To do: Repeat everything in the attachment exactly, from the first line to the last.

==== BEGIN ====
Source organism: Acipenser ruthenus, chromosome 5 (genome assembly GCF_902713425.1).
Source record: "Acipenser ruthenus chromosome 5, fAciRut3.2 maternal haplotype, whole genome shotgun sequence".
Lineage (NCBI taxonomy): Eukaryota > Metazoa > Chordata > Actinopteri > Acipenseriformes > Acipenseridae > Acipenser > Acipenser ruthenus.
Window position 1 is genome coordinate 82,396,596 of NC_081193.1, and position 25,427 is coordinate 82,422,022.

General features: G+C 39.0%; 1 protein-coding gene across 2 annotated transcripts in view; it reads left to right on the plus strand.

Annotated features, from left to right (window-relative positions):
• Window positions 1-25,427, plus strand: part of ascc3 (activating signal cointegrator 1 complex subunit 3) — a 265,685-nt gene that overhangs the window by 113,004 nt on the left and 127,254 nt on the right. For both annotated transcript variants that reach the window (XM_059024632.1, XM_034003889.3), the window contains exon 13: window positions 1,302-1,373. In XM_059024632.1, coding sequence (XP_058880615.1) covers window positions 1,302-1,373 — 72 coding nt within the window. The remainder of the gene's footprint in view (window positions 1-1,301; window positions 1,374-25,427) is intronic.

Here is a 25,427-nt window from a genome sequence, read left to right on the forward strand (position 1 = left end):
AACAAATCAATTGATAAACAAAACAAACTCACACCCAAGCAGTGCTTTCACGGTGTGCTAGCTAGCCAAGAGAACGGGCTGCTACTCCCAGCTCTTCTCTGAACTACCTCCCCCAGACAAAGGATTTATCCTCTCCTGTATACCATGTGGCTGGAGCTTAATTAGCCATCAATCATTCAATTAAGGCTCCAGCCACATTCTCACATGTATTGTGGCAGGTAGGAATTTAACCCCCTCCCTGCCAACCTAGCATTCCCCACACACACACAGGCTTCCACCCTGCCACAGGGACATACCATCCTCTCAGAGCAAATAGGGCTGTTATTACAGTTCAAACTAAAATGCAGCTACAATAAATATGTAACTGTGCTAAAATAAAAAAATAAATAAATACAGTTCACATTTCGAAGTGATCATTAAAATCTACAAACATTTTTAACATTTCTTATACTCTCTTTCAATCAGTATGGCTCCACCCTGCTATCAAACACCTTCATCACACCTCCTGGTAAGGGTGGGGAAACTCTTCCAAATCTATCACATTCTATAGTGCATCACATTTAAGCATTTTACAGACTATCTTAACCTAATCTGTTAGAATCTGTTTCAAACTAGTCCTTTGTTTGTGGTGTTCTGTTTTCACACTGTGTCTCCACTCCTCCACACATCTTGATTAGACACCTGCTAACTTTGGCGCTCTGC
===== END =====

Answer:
Source organism: Acipenser ruthenus, chromosome 5 (genome assembly GCF_902713425.1).
Source record: "Acipenser ruthenus chromosome 5, fAciRut3.2 maternal haplotype, whole genome shotgun sequence".
Lineage (NCBI taxonomy): Eukaryota > Metazoa > Chordata > Actinopteri > Acipenseriformes > Acipenseridae > Acipenser > Acipenser ruthenus.
Window position 1 is genome coordinate 82,396,596 of NC_081193.1, and position 25,427 is coordinate 82,422,022.

General features: G+C 39.0%; 1 protein-coding gene across 2 annotated transcripts in view; it reads left to right on the plus strand.

Annotated features, from left to right (window-relative positions):
• Window positions 1-25,427, plus strand: part of ascc3 (activating signal cointegrator 1 complex subunit 3) — a 265,685-nt gene that overhangs the window by 113,004 nt on the left and 127,254 nt on the right. For both annotated transcript variants that reach the window (XM_059024632.1, XM_034003889.3), the window contains exon 13: window positions 1,302-1,373. In XM_059024632.1, coding sequence (XP_058880615.1) covers window positions 1,302-1,373 — 72 coding nt within the window. The remainder of the gene's footprint in view (window positions 1-1,301; window positions 1,374-25,427) is intronic.

Here is a 25,427-nt window from a genome sequence, read left to right on the forward strand (position 1 = left end):
AACAAATCAATTGATAAACAAAACAAACTCACACCCAAGCAGTGCTTTCACGGTGTGCTAGCTAGCCAAGAGAACGGGCTGCTACTCCCAGCTCTTCTCTGAACTACCTCCCCCAGACAAAGGATTTATCCTCTCCTGTATACCATGTGGCTGGAGCTTAATTAGCCATCAATCATTCAATTAAGGCTCCAGCCACATTCTCACATGTATTGTGGCAGGTAGGAATTTAACCCCCTCCCTGCCAACCTAGCATTCCCCACACACACACAGGCTTCCACCCTGCCACAGGGACATACCATCCTCTCAGAGCAAATAGGGCTGTTATTACAGTTCAAACTAAAATGCAGCTACAATAAATATGTAACTGTGCTAAAATAAAAAAATAAATAAATACAGTTCACATTTCGAAGTGATCATTAAAATCTACAAACATTTTTAACATTTCTTATACTCTCTTTCAATCAGTATGGCTCCACCCTGCTATCAAACACCTTCATCACACCTCCTGGTAAGGGTGGGGAAACTCTTCCAAATCTATCACATTCTATAGTGCATCACATTTAAGCATTTTACAGACTATCTTAACCTAATCTGTTAGAATCTGTTTCAAACTAGTCCTTTGTTTGTGGTGTTCTGTTTTCACACTGTGTCTCCACTCCTCCACACATCTTGATTAGACACCTGCTAACTTTGGCGCTCTGC